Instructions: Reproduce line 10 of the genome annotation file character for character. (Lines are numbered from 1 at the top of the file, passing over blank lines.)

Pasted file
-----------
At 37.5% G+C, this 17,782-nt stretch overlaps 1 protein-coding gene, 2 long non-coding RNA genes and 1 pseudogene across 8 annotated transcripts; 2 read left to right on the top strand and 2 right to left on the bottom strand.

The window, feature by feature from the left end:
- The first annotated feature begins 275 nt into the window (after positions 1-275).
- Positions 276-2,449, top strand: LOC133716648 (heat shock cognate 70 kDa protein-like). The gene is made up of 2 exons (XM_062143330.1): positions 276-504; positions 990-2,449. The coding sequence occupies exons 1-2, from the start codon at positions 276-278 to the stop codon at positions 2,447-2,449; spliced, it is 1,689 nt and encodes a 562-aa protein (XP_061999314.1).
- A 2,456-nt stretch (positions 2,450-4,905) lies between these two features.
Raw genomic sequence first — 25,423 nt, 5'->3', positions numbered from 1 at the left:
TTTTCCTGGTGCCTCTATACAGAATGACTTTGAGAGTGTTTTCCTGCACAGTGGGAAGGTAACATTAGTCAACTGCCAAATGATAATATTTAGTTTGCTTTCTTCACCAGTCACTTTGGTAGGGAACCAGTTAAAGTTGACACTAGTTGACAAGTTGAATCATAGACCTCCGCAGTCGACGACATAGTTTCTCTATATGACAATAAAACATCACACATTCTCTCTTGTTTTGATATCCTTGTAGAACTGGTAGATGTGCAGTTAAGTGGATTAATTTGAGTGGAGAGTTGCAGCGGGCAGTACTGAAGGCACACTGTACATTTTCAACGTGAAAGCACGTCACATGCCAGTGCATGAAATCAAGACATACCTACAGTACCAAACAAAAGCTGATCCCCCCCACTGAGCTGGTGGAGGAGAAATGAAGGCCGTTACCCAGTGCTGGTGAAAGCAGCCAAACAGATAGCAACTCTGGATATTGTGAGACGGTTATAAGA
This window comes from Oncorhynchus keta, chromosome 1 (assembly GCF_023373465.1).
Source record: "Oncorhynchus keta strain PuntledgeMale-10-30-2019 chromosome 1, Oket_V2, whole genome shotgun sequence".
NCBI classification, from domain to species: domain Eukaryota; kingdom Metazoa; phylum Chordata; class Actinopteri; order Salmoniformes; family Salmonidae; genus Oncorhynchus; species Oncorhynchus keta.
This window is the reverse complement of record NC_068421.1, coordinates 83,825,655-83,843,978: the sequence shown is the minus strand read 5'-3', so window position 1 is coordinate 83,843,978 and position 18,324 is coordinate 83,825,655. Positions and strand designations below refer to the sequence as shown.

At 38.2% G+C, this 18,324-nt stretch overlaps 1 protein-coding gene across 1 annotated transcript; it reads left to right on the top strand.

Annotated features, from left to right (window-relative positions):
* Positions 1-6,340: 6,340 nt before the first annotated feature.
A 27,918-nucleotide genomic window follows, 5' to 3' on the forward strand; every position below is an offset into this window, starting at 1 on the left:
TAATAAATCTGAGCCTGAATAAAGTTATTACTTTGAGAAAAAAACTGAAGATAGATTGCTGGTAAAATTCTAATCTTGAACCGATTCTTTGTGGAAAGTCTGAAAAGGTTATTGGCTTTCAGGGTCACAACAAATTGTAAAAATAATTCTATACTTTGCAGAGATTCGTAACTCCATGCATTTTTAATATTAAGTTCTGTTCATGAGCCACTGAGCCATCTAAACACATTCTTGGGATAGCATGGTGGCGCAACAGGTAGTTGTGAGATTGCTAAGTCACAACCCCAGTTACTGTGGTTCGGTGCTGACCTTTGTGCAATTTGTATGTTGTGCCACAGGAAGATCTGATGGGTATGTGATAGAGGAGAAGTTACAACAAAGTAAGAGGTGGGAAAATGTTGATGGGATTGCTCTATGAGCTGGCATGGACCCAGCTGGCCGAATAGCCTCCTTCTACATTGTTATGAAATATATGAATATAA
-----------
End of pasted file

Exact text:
NCBI classification, from domain to species: domain Eukaryota; kingdom Metazoa; phylum Chordata; class Actinopteri; order Salmoniformes; family Salmonidae; genus Oncorhynchus; species Oncorhynchus keta.